Keep your pets safe this Easter

Keep your pets safe this Easter

As we hit the supermarkets in stampede for all things chocolatey and sweet, make sure your Easter is a joyous time for the whole family with our ultimate guide to keeping your pet safe.
It’s not uncommon for our furry friends to chomp on something they shouldn’t, slippers and socks n all! However as we’re filling our house with Easter supplies, it’s important to know exactly what can be a toxin or danger for our pets.

Easter Eggs and other Chocolate
Have you heard of Theobromine? Well, this chemical is most commonly found in chocolate and is completely safe for us to eat. The same can’t be said for dogs, cats and rabbits. Because their metabolism is slower, Theobromine can be poisonous to them.
Chocolate is something you should avoid keeping near pets at all times, however at Easter it’s even more vital. Chocolate and Easter eggs are plentiful in our households around this time, and if they’re within reach of your dog especially, temptation will take over!
It is thought that cats and rabbits can’t taste sweetness like you or me, so they’re less likely to try and eat chocolate, however you should still be cautious.
It can take up to 24 hours for the poison to start taking effect in your pet, so keep your eyes peeled for any early symptoms including vomiting, tremors, abnormal heart rate and increased thirst.

Another guilty pleasure that we just can’t get enough of at Easter is our sweets! Many of our sweet treats are made with Xylitol and other artificial sweeteners, which can cause a real problem if digested by our four-pawed friends.
Even a small amount of this substance can be extremely detrimental to your dogs, cats and rabbits health. If your pet does manage to sneak a sweet, there’s some vital symptoms that they’ll display. These include vomiting, weakness, lethargy and seizures.

Another popular gift at Easter is an Easter basket. And with plenty of decorative supplies at our disposal in the supermarkets and online, the last thing we consider is the risk they can cause to our pets.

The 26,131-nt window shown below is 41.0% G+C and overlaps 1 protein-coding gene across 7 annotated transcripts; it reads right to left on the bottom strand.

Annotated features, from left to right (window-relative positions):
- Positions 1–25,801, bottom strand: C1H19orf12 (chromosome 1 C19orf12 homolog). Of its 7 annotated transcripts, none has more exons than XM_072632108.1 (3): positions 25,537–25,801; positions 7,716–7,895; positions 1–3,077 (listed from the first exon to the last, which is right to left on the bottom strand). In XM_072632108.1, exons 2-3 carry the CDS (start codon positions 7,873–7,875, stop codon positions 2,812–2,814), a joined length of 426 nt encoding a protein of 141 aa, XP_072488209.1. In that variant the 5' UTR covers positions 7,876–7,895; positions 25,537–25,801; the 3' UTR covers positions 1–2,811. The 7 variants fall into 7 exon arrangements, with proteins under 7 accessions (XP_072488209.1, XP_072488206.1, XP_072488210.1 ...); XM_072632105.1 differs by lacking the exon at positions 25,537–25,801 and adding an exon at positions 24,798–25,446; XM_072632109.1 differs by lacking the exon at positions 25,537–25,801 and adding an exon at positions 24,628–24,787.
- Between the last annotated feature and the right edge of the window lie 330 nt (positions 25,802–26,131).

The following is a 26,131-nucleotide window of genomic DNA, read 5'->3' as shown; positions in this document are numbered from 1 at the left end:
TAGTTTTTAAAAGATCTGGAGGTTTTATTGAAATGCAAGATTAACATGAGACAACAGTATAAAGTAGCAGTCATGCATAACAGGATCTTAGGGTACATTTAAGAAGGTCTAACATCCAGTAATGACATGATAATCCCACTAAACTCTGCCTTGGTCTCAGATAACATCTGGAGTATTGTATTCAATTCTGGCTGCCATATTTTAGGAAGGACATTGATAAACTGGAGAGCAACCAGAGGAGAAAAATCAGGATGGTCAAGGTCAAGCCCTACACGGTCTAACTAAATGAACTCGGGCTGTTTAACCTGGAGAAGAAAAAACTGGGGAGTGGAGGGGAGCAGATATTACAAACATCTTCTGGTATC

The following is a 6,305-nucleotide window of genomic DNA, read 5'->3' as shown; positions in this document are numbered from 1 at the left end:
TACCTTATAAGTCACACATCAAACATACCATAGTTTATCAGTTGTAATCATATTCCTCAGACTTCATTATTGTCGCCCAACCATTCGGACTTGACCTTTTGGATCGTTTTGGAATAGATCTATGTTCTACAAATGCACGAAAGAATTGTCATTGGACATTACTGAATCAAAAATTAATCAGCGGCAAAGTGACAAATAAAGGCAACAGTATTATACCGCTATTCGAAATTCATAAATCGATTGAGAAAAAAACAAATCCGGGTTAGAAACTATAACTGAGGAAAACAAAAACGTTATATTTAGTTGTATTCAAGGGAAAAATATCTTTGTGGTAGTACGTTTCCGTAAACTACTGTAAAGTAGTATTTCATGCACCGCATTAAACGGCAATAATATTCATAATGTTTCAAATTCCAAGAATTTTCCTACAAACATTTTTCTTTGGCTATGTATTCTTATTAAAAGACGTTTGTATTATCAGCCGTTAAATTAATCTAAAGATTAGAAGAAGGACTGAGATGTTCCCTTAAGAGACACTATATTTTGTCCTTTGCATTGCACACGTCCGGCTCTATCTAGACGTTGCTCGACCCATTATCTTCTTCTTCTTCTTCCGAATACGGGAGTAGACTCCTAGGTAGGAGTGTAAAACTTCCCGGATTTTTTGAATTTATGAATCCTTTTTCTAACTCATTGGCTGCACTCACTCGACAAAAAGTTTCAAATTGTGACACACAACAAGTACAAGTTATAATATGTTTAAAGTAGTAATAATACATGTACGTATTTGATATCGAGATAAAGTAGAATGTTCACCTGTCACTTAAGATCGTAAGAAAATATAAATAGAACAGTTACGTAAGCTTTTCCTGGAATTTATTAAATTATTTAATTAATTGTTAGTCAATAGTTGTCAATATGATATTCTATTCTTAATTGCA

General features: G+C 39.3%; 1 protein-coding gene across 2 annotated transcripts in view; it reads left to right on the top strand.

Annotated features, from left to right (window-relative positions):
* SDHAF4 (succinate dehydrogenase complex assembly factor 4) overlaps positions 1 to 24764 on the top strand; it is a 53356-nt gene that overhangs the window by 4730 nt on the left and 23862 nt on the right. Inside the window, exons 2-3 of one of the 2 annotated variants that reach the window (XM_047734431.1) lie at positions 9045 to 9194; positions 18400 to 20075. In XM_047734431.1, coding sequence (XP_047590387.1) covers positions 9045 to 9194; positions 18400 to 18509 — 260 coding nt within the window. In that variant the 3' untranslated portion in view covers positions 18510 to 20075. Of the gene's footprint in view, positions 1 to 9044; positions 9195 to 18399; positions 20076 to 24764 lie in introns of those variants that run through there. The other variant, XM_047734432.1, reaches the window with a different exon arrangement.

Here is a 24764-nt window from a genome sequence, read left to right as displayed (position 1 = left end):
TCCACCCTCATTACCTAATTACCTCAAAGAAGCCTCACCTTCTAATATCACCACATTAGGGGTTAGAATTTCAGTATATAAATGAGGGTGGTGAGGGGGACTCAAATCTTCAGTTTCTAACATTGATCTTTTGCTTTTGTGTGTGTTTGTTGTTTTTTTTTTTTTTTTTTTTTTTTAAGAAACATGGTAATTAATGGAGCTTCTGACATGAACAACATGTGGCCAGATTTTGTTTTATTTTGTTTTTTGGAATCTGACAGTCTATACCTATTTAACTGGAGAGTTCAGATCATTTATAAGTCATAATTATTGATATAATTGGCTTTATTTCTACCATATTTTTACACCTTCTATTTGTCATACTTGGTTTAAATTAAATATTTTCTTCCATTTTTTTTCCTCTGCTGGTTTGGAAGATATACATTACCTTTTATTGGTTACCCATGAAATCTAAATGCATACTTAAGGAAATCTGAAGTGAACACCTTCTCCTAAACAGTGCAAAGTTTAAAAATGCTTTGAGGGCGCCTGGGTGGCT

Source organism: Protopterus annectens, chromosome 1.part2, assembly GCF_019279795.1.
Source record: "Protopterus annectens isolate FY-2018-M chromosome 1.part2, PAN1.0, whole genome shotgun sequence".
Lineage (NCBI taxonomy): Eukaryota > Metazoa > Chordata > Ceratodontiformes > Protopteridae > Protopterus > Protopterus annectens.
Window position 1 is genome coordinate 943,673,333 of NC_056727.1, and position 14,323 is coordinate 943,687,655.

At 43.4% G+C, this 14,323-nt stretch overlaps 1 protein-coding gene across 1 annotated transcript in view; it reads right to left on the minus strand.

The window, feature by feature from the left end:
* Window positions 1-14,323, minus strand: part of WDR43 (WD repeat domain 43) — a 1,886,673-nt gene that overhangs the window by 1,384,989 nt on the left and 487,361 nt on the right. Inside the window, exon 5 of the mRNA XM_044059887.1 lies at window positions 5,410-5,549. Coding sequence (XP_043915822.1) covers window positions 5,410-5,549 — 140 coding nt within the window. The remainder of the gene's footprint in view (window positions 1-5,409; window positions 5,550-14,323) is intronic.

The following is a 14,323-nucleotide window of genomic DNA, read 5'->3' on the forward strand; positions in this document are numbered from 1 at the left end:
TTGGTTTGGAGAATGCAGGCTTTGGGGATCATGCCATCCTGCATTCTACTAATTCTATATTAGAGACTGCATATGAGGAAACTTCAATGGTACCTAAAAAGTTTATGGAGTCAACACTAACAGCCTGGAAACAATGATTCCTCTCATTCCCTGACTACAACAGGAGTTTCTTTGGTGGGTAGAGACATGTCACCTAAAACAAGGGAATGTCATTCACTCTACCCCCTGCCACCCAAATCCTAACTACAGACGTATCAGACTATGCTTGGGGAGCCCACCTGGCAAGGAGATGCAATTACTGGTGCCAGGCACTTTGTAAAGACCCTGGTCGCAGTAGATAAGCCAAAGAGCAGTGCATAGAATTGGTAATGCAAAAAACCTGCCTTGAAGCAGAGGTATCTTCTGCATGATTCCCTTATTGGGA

Any filler materials, like straw and faux grass, can be exciting to our cats especially. The thin strands are extremely fun for our feline friends to play with, however there’s also a high risk that they can digest these materials amidst the fun. This causes obstruction of a pet’s digestion and is usually only solved through surgery.
Other small items and toys in an Easter basket can have the same effect on dogs if swallowed. It’s important to remember that anything new we bring into our homes, will be investigated by our pets too.
If your pet’s curiosity has gotten the better of them, and there is a digestive obstruction, they’ll show symptoms of bloating, dehydration and persistent vomiting.

Another important tradition of Easter is the Easter lily, also known as a lilium longiflorum. It is common for this plant to be both in our household or sprouting in our gardens at Easter, however if you’re a cat owner you should avoid lilies at all costs.
Every part of a lily is fatally poisonous to a cat, including if the pollen transfers onto their fur or the ground they walk on. There are lots of symptoms to show if your cat might’ve been poisoned by this plant, however a lilies poison is so dangerous it’s better to avoid having them at all.
As we know Easter brings along with it spring, which is a time of the year where all our favourite plants and flowers begin to bloom. But like lilies, there are lots of other plants that can be a danger to our pets including daffodils and tulips. To find out more, check out our previous blog ‘Flowers to keep away from your pets’.

Safety first
Although Easter really is a time for the whole family to enjoy, our pets always come first. If you think your animal has eaten something that may be a danger to their health, it’s always better to contact your vet immediately.